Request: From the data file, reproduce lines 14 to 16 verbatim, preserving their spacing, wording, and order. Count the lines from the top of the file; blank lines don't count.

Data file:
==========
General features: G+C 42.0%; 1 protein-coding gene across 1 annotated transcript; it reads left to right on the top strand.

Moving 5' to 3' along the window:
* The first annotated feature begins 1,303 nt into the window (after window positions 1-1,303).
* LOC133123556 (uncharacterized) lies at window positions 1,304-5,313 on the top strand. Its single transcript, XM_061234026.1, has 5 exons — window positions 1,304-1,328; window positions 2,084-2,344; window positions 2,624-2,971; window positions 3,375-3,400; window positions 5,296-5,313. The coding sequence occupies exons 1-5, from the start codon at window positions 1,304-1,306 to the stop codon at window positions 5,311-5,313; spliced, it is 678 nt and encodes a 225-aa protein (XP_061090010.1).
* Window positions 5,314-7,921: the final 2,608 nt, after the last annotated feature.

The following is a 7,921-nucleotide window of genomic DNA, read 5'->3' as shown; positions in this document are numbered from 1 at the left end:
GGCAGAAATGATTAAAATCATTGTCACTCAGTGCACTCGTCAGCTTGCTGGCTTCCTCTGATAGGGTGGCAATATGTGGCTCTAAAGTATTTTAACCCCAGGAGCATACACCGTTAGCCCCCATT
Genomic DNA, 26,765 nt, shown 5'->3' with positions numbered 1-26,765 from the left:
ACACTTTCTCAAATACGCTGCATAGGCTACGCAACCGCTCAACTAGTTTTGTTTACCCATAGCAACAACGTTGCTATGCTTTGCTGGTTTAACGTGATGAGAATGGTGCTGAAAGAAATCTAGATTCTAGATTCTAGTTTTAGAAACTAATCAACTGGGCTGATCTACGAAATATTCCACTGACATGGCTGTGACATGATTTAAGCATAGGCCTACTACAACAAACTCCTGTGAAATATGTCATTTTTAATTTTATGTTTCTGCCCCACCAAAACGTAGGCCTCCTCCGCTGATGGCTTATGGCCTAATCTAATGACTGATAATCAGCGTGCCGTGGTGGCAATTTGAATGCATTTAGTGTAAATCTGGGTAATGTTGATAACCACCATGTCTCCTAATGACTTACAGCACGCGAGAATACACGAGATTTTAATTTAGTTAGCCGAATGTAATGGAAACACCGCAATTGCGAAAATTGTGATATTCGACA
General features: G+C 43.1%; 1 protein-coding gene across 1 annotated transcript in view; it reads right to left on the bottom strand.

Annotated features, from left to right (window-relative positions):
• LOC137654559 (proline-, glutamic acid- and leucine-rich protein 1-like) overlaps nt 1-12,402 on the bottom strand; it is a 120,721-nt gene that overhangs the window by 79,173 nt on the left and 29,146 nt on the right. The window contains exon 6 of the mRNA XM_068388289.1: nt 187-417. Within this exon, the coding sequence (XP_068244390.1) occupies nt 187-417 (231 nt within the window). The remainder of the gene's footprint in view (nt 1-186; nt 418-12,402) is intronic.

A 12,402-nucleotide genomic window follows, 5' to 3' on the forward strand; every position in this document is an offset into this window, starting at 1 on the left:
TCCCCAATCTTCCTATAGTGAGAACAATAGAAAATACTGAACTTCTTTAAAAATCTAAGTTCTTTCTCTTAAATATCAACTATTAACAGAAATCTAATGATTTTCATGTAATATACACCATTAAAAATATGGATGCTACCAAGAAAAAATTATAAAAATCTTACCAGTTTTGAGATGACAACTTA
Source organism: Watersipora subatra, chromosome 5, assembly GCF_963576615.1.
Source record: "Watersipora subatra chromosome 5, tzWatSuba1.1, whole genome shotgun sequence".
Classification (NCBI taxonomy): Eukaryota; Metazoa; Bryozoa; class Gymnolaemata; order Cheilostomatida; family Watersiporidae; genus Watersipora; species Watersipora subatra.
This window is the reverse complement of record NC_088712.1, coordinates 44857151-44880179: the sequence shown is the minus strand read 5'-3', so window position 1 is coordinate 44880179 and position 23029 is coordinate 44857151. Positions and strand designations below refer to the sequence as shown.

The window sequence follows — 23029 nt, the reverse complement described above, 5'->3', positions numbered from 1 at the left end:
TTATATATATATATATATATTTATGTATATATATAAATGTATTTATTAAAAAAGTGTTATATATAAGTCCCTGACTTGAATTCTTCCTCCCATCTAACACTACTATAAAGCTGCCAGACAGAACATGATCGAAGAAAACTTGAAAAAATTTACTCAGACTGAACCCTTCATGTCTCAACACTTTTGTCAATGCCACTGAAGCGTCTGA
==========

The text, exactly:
TCCCCAATCTTCCTATAGTGAGAACAATAGAAAATACTGAACTTCTTTAAAAATCTAAGTTCTTTCTCTTAAATATCAACTATTAACAGAAATCTAATGATTTTCATGTAATATACACCATTAAAAATATGGATGCTACCAAGAAAAAATTATAAAAATCTTACCAGTTTTGAGATGACAACTTA
Source organism: Watersipora subatra, chromosome 5, assembly GCF_963576615.1.
Source record: "Watersipora subatra chromosome 5, tzWatSuba1.1, whole genome shotgun sequence".